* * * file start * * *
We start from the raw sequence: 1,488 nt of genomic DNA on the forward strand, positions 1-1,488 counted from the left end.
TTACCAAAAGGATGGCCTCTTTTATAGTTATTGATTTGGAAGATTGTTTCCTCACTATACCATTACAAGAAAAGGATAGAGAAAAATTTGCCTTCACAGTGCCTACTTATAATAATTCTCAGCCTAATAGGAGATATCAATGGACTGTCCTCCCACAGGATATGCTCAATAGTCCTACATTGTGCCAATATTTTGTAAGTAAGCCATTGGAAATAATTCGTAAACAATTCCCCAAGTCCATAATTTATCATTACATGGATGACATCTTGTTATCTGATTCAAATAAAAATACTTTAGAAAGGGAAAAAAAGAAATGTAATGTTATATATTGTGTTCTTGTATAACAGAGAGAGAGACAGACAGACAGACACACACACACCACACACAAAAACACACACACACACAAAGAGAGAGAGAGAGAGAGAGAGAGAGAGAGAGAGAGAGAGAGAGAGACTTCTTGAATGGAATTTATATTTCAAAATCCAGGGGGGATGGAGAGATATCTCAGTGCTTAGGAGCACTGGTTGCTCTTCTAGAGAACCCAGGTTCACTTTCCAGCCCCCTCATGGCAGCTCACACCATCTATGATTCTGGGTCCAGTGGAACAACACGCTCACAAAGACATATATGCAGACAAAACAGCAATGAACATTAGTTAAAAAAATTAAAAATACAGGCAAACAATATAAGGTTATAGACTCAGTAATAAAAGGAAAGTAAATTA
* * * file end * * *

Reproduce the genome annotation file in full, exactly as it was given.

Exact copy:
We start from the raw sequence: 1,488 nt of genomic DNA on the forward strand, positions 1-1,488 counted from the left end.
TTACCAAAAGGATGGCCTCTTTTATAGTTATTGATTTGGAAGATTGTTTCCTCACTATACCATTACAAGAAAAGGATAGAGAAAAATTTGCCTTCACAGTGCCTACTTATAATAATTCTCAGCCTAATAGGAGATATCAATGGACTGTCCTCCCACAGGATATGCTCAATAGTCCTACATTGTGCCAATATTTTGTAAGTAAGCCATTGGAAATAATTCGTAAACAATTCCCCAAGTCCATAATTTATCATTACATGGATGACATCTTGTTATCTGATTCAAATAAAAATACTTTAGAAAGGGAAAAAAAGAAATGTAATGTTATATATTGTGTTCTTGTATAACAGAGAGAGAGACAGACAGACAGACACACACACACCACACACAAAAACACACACACACACAAAGAGAGAGAGAGAGAGAGAGAGAGAGAGAGAGAGAGAGAGAGAGAGACTTCTTGAATGGAATTTATATTTCAAAATCCAGGGGGGATGGAGAGATATCTCAGTGCTTAGGAGCACTGGTTGCTCTTCTAGAGAACCCAGGTTCACTTTCCAGCCCCCTCATGGCAGCTCACACCATCTATGATTCTGGGTCCAGTGGAACAACACGCTCACAAAGACATATATGCAGACAAAACAGCAATGAACATTAGTTAAAAAAATTAAAAATACAGGCAAACAATATAAGGTTATAGACTCAGTAATAAAAGGAAAGTAAATTA